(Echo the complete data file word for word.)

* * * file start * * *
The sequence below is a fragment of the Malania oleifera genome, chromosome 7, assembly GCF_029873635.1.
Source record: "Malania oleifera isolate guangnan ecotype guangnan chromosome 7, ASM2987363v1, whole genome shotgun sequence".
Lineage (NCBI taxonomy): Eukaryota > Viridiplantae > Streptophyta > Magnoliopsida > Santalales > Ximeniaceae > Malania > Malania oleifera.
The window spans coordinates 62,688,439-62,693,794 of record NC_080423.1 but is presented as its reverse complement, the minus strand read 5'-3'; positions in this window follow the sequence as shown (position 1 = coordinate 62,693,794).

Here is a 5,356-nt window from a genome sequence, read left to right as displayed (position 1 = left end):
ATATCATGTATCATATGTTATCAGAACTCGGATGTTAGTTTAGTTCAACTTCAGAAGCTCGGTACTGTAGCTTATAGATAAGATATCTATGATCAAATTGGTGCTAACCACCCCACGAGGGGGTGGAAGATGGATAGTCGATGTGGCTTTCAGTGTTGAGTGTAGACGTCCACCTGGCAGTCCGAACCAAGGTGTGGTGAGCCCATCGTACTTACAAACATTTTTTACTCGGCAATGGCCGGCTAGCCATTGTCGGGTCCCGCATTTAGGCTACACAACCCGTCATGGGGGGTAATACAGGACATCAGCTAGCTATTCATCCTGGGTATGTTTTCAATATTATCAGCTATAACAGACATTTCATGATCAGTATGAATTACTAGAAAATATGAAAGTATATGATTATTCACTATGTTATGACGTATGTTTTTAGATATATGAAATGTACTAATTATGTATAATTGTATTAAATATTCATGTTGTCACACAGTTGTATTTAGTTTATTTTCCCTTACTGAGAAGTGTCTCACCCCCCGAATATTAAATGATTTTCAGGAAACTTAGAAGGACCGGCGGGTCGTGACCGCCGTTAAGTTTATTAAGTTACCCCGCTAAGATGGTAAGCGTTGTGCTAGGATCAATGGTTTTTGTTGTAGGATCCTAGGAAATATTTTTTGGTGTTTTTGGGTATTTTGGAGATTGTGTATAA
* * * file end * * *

The sequence below is a fragment of the Malania oleifera genome, chromosome 7, assembly GCF_029873635.1.
Source record: "Malania oleifera isolate guangnan ecotype guangnan chromosome 7, ASM2987363v1, whole genome shotgun sequence".
Lineage (NCBI taxonomy): Eukaryota > Viridiplantae > Streptophyta > Magnoliopsida > Santalales > Ximeniaceae > Malania > Malania oleifera.
The window spans coordinates 62,688,439-62,693,794 of record NC_080423.1 but is presented as its reverse complement, the minus strand read 5'-3'; positions in this window follow the sequence as shown (position 1 = coordinate 62,693,794).

Here is a 5,356-nt window from a genome sequence, read left to right as displayed (position 1 = left end):
ATATCATGTATCATATGTTATCAGAACTCGGATGTTAGTTTAGTTCAACTTCAGAAGCTCGGTACTGTAGCTTATAGATAAGATATCTATGATCAAATTGGTGCTAACCACCCCACGAGGGGGTGGAAGATGGATAGTCGATGTGGCTTTCAGTGTTGAGTGTAGACGTCCACCTGGCAGTCCGAACCAAGGTGTGGTGAGCCCATCGTACTTACAAACATTTTTTACTCGGCAATGGCCGGCTAGCCATTGTCGGGTCCCGCATTTAGGCTACACAACCCGTCATGGGGGGTAATACAGGACATCAGCTAGCTATTCATCCTGGGTATGTTTTCAATATTATCAGCTATAACAGACATTTCATGATCAGTATGAATTACTAGAAAATATGAAAGTATATGATTATTCACTATGTTATGACGTATGTTTTTAGATATATGAAATGTACTAATTATGTATAATTGTATTAAATATTCATGTTGTCACACAGTTGTATTTAGTTTATTTTCCCTTACTGAGAAGTGTCTCACCCCCCGAATATTAAATGATTTTCAGGAAACTTAGAAGGACCGGCGGGTCGTGACCGCCGTTAAGTTTATTAAGTTACCCCGCTAAGATGGTAAGCGTTGTGCTAGGATCAATGGTTTTTGTTGTAGGATCCTAGGAAATATTTTTTGGTGTTTTTGGGTATTTTGGAGATTGTGTATAA